Start changing the way your employees think about food

Promoting healthy eating in the workplace is part of any corporate wellness program — and lunch-and-learns can be a component of that — but let’s face it, giving up an hour of your own time for a lecture on fiber? That’s a tough sell.

“Many people don’t learn their best in that type of environment, and they don’t want to be preached to,” says Bob Calvin, director of performance nutrition at EXOS. “Plus, it’s minimal impact. At the most it’s an hour once a week or month, whereas with other methods you can target people across platforms and environments and have a daily interaction.”

If you’re trying to spice up your workplace nutrition program, try these creative ideas for lunch-and-learns and beyond.

Cooking demos provide the opportunity to touch and taste new, healthy options.

1. Build your own experience.

Instead of lecturing about the benefits of a healthy diet, bring different food options and do a cooking demo. “If you want to shift eating behavior, encourage people to touch and taste the various options,” says Karla Wright, senior director of nutrition at EXOS. “Maybe it’s playing with different bowl-style meals so they can create their own combination of what they like. You have to meet them where they are and then work on simple habit upgrades. Changing the way people think about food will help them make better choices.”

2. Take advantage of existing communities.

Getting lectured about healthy eating? Not so fun. “Targeting the audience — maybe only the softball team or a specific department is invited — and having a discussion around a topic, such as fueling performance with healthy picks, can make lunch-and-learns more palatable,” Wright says. Tying it to an event is always good, too. Is that softball team heading to the playoffs? Perfect timing to make snack packs as a group.

3. Aim for short, captivating experiences.

Employees simply may not want to dedicate 45 minutes of their free time to education. Instead, try “snack-and-learns” for an opportunity for some sneaky dietary tips. You can even pair them with movement opportunities like stretching and snacking. And simple signage in the break area that reinforces “perfect pairings” — combining a fruit or veggie with high quality protein or fat —  can prompt people to make healthier choices, says Wright.

The more people are exposed to information throughout the day, the more messages are likely to take root.

4. Make repetition surprising.

You have a somewhat captive audience for 40-plus hours a week. Instead of relegating nutrition messaging to the lunch hour, integrate it into the workday and at different locations. “It could be that the café food menus have an element of education to them or there’s information in the bathroom or gym,” Calvin says. “The more people are exposed to information throughout the day, the more messages are likely to take root.” Other strategic placement spots include the break room, stairwells, elevators, email newsletters, and even the floor (using stickers designed to be walked on) leading to the cafeteria, Wright suggests.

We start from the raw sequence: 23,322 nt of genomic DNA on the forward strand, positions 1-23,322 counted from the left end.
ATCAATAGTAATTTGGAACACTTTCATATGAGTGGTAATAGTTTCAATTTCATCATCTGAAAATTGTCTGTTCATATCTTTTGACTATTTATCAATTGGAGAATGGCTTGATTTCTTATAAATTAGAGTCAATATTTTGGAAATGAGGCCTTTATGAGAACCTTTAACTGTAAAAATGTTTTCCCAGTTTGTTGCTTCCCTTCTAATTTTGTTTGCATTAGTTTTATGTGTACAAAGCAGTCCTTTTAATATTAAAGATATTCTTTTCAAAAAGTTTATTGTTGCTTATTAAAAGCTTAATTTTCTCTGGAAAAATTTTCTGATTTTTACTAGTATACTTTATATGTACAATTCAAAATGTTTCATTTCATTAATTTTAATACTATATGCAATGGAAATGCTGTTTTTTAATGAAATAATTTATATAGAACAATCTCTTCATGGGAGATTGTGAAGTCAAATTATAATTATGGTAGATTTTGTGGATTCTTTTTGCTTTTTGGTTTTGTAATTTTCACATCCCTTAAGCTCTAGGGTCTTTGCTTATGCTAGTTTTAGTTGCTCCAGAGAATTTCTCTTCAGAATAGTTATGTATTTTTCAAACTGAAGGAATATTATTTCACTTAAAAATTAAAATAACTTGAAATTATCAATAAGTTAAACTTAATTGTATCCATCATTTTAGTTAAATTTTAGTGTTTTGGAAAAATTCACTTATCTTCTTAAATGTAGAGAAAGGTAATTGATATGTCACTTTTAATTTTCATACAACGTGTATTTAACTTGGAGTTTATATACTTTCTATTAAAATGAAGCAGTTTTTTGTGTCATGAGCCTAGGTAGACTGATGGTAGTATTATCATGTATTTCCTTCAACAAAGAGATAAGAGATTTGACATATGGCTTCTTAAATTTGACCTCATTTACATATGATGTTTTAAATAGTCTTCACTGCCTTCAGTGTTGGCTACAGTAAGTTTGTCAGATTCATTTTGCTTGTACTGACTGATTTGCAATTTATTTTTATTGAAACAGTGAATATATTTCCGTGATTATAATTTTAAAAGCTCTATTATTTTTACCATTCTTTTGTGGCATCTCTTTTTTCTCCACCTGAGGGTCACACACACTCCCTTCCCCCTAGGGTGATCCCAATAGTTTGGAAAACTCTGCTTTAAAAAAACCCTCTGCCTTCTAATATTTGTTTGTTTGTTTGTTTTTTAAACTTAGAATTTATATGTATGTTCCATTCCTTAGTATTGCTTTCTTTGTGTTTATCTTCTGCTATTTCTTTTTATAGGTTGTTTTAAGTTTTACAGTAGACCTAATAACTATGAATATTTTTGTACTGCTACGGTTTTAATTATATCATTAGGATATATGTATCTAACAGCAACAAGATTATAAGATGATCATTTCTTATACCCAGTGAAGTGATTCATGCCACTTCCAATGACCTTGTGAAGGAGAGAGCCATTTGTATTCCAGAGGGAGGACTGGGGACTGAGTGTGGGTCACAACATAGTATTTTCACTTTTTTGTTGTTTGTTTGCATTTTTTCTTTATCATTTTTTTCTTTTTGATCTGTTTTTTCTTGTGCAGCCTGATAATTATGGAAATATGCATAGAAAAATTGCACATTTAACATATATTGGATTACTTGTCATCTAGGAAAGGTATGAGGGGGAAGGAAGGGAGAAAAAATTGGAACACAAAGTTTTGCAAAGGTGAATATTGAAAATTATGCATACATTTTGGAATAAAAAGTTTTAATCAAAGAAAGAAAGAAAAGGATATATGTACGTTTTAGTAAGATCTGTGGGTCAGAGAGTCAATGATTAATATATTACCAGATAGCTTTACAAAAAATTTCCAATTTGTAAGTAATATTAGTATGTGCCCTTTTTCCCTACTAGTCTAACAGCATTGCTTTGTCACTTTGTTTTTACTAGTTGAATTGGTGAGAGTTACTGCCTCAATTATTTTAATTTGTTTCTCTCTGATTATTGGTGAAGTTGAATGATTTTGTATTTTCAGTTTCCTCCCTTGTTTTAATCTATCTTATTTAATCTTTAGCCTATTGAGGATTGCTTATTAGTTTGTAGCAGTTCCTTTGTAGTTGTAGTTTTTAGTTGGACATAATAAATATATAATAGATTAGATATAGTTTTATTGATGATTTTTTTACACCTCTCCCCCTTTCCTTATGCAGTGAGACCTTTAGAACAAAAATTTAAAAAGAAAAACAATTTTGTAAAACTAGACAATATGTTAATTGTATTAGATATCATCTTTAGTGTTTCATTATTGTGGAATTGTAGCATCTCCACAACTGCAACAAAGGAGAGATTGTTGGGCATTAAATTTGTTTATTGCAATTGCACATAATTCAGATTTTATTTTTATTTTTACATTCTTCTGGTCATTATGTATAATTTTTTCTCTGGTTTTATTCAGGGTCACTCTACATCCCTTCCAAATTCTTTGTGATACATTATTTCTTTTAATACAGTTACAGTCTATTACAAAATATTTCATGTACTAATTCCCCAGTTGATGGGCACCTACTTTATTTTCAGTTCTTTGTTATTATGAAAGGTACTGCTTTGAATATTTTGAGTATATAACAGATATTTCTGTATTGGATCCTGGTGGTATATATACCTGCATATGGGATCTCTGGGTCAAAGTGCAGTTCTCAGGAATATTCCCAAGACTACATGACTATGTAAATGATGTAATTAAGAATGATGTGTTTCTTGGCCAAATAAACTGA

Use cafe signage or menus to sneak in tips for healthier choices.

5. Change up the wording.

Many people don’t understand what terms like carbs, protein, and fat mean, so making meaningful dietary changes around them can be difficult. “Changing how food is referenced in nutrition education can help people think about it in a new way,” says Calvin, who works with an athletic population. He suggests referring to macronutrients and food groups based on their functions, such as calling carbs “fuelers,” proteins “builders,” fats “protectors,” and veggies “preventers.” Why? “Tying together their functions with the type of food resonates better with some people,” he says.

Use visually appealing imagery and nutrition tips to complement cafe signage.

It’s always better to master one habit than attempting to tackle 10 new ones at a time.

Combining movement with nutrition education can help highlight the importance of both.

6. Relate nutrition to what people already know.

Many people are more familiar with the fundamental types of exercise — cardio, resistance training, flexibility work, recovery — than the essentials of good nutrition. “Equating food to something they’re interested in and know more about can help drive home the message,” Calvin says. “I tell people to build their meals in the same order that they build their workout.” Start with your warmup — a good foundation of veggies on your plate. “Then we move into skill work or lifting, which equates to protein next. Then we do some Energy Systems Development, which is carbs. Finally, we finish with a little recovery work and maybe some foam rolling, which is protective. Those are your fats,” he explains.

7. Focus on one topic at a time.

It’s always better to master one habit than attempting to tackle 10 new ones at a time. Whatever aspect of nutrition you’re pushing during a certain week or month — portion control, eating fiber at every meal, choosing high-quality lean proteins, eating more plant-based foods — reinforce that across platforms. That way, all the education hits the same note instead of bombarding employees with a variety of different messages, which might feel overwhelming.

About the Author

Janet Lee

Janet Lee, L.Ac., DACM, is a health journalist whose work has appeared in Self, Shape, Real Simple, Consumer Reports, SKI, and Cosmopolitan, among other publications.

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